Hobbled by corruption, Ajaokuta steel mill’s future uncertain
Nigeria’s Ajaokuta Steel Mill built by the Soviets and described by the late novelist, Chinua Achebe, as the “poster child of corruption and white elephant projects in Africa,” has not produced steel, iron or metals since its inception in 1979.
Designed to be the biggest industrial project in sub-Saharan Africa in the 1970s, Ajaokuta would have produced 2.6 million tonnes of steel within the first year, half as plates and the others into structural steel, rods and wires.
The expectation was for a doubling of the production capacity immediately after initial operations commenced. In addition, Ajaokuta was to help expose Nigeria’s industrial metallurgy and economy to the in-house manufacturing of capital goods and was billed to create a total of 500,000 jobs, among other economic benefits.
The ultimate goal, said Maxim Matusevich, professor of History at Seton Hall University, was “to serve as Nigeria’s main platform towards becoming an economic and industrialised global power”.
The initial contract for the construction of Ajaokuta, Matusevich noted, was signed on June4, 1976 for $1 billion, with commercial production scheduled to commence in 1980 or shortly thereafter.
However, the cost, he further observed, was reviewed upward several times before 1985.
“For example, by February 1980, the cost had risen to $12.7 billion (about N7 billion at the time), and it was renegotiated and raised a few times afterwards,” he said.
According to the Manufacturers Association of Nigeria, over $8 billion has been spent on the company with extremely meagre returns so far.
With no returns on investments, cost overruns, decomposing and depreciating assets, electricity debt running into billions of naira and most recently the importation of steel worth N837 billion, Ajaokuta has left many Nigerians befuddled and the nation’s economy dependent on expensive foreign imports of steel and iron.
Flushed with high hopes of industrialisation and diversification of the economy away from the oil industry, Nigeria had hoped to use the steel industry, especially Ajaokuta, to diversify the nation’s economy and income and drive the process of industrial take-off.
These hopes were not to be met. Poor planning and bad politics, which resulted in the non-strategic location of the project, corruption, and the cold war politics between the west and the Soviet Union, coalesced to make Ajaokuta a mirage.
In 2011, Mohammed Sada, the then minister of mines and steel development, said that Ajaokuta might still not be productive even when completed, for lack of raw materials. The behemoth was sited in an area devoid of the critical raw materials needed to churn out steel.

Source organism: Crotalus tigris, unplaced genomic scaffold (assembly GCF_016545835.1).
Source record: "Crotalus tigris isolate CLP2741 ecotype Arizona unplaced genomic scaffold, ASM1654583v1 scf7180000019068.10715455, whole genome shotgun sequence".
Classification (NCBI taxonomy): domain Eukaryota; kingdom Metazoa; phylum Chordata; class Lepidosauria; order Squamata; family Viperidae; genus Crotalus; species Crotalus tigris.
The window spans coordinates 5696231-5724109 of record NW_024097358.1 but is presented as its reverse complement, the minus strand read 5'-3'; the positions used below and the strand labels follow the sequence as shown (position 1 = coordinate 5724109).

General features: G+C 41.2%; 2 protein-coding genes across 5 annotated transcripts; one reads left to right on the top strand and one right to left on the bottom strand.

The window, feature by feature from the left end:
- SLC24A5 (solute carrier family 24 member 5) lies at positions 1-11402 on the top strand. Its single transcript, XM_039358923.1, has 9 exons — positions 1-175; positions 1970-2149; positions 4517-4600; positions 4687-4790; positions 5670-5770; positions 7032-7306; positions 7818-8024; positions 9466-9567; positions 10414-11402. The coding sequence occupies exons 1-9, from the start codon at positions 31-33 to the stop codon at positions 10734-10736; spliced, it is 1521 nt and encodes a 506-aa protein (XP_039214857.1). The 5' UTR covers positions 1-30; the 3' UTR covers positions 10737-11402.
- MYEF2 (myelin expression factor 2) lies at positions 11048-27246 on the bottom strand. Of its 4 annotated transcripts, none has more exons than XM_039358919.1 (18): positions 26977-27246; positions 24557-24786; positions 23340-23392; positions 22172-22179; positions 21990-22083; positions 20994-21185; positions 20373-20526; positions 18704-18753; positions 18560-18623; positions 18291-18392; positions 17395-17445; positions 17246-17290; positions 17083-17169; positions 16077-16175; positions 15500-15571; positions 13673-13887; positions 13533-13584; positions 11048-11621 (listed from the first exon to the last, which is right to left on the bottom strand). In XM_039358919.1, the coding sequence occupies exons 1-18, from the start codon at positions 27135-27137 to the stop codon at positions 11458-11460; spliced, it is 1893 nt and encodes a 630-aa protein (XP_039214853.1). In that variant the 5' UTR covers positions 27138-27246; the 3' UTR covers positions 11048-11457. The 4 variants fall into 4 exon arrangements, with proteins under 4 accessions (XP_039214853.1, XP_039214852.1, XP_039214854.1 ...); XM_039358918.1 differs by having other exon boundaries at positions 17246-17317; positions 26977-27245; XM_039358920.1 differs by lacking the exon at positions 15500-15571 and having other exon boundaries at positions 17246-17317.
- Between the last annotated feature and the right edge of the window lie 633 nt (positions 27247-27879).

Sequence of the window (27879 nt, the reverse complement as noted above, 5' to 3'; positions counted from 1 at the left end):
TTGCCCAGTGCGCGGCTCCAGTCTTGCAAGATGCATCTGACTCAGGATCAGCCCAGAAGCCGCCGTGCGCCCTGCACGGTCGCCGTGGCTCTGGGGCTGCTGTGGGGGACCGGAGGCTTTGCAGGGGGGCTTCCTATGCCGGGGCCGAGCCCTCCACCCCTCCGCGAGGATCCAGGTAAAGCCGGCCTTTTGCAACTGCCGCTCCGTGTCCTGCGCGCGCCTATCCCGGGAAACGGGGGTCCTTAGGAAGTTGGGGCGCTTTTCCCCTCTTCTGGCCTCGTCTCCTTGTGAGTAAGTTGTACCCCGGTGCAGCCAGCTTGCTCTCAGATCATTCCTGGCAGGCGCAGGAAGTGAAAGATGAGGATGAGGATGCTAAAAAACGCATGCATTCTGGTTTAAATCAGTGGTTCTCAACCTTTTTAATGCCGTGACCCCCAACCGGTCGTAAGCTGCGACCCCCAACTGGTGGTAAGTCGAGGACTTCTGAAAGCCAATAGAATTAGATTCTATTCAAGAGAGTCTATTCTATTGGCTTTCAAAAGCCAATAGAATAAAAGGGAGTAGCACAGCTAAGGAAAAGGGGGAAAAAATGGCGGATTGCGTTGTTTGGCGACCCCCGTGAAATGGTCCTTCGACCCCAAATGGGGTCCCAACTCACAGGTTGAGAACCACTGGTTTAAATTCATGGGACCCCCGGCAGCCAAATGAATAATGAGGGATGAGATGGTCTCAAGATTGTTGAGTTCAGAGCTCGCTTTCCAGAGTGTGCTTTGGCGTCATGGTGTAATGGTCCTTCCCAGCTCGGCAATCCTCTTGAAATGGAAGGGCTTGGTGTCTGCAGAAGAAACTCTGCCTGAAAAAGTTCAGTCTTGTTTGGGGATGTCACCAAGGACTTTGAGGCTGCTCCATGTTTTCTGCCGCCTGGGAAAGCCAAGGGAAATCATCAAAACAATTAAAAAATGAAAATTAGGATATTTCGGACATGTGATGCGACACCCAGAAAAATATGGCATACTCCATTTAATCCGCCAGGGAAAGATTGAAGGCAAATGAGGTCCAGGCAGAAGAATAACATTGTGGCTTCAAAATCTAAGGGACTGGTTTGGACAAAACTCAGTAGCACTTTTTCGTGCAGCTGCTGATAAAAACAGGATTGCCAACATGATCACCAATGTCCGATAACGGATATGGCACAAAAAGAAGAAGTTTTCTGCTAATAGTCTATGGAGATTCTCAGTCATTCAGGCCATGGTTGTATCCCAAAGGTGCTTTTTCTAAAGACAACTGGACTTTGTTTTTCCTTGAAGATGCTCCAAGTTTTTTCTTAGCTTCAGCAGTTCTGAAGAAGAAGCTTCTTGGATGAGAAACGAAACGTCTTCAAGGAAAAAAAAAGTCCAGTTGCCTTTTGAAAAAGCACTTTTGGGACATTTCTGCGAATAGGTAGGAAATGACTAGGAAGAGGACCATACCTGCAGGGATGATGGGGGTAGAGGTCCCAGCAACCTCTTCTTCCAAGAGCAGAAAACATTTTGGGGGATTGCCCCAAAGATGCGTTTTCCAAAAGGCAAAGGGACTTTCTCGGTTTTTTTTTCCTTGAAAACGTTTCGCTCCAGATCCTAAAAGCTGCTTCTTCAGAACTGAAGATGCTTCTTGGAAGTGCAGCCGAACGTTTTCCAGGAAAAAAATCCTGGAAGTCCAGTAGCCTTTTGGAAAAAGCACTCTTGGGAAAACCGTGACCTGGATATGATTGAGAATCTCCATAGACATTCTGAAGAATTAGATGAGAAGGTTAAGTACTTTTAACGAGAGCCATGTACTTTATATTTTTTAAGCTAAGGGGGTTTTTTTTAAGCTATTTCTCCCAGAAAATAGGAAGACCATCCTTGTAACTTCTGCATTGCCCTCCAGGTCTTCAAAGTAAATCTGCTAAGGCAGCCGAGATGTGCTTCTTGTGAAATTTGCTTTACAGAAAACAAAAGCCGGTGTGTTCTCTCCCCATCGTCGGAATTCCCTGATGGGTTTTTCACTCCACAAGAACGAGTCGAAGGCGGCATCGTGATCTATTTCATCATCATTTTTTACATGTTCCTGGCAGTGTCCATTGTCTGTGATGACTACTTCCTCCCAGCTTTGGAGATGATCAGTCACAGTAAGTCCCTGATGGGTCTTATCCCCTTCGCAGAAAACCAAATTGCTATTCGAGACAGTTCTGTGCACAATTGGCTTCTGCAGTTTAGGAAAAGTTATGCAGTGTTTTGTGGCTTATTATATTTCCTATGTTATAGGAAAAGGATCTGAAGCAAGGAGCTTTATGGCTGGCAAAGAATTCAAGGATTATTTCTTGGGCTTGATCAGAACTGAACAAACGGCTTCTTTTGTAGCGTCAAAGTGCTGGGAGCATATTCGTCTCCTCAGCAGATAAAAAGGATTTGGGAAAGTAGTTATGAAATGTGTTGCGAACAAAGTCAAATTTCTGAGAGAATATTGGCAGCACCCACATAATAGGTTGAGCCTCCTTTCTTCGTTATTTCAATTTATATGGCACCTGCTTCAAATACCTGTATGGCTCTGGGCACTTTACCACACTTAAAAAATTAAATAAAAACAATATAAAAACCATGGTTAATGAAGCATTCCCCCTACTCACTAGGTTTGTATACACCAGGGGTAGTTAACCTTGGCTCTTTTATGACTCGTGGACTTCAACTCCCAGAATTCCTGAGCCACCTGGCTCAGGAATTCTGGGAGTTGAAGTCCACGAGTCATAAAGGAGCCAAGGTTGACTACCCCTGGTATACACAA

‘It was all about corruption’
More than any other factor, corruption has been primarily responsible for the non-completion of Ajaokuta. “When you hear officials of Ajaokuta talking loudly about reviving Ajaokuta steel company, or NNPC officials squawking about reviving the refineries and asking government for money to do so, just know that they just want to steal the monies,” a former senior Nigerian diplomat told BusinessDay.
A leaked 2003 WikiLeaks report from the US Embassy in Abuja said: “Since 1979, Ajaokuta Steel Complex has been used as a mechanism to grant contracts to contractors performing substandard work at overinflated prices while providing senior Government of Nigeria (GON) officials with large kickbacks.
The GON estimates it has spent at least USD 5 billion on what was to be Africa’s largest steel production facility, while World Bank estimates put the cost at about USD 7 billion (not adjusted for inflation).
“President Obasanjo’s military government in 1979 began the project with Russian and German technical partners. The Obasanjo administration may have thought the project feasible, according to an Irish engineer who was a member of Ajaokuta’s construction team in the 1980s, but within a few months, senior GON officials were already siphoning off millions in kickbacks from real and false contracts for the complex’s construction.
Construction continued until 1983, when the newly installed Buhari military regime cut the project’s funding. From 1990 to 1996, construction of the plant resumed, but it was halted in 1996 by Abacha’s regime with about 90 percent of Ajaokuta completed.”
According to the report, US Embassy sources said Abacha had made all the money he could from Ajaokuta by that point, and never intended to complete or operate the plant.
“For example, Abacha directed the GON to purchase the debt it owed Russia for Ajakouta’s construction for 53 percent of its face value. Abacha then cooked the books to show that the GON had paid the debt in full to Russia, pocketing nearly 75 percent of the debt scheme profit for himself.
Since 1979, the GON has also paid and housed Ajaokuta’s estimated 4,500 workers, and maintained the 24,000-hectare property and steel operations,” it said.
A March 10, 2014 note to the Federal Government by the US Department of Justice highlighted how the Abacha government and their bagman, Atiku Bagudu (current governor of Kebbi state), used Ajaokuta to steal hundreds of millions of dollars.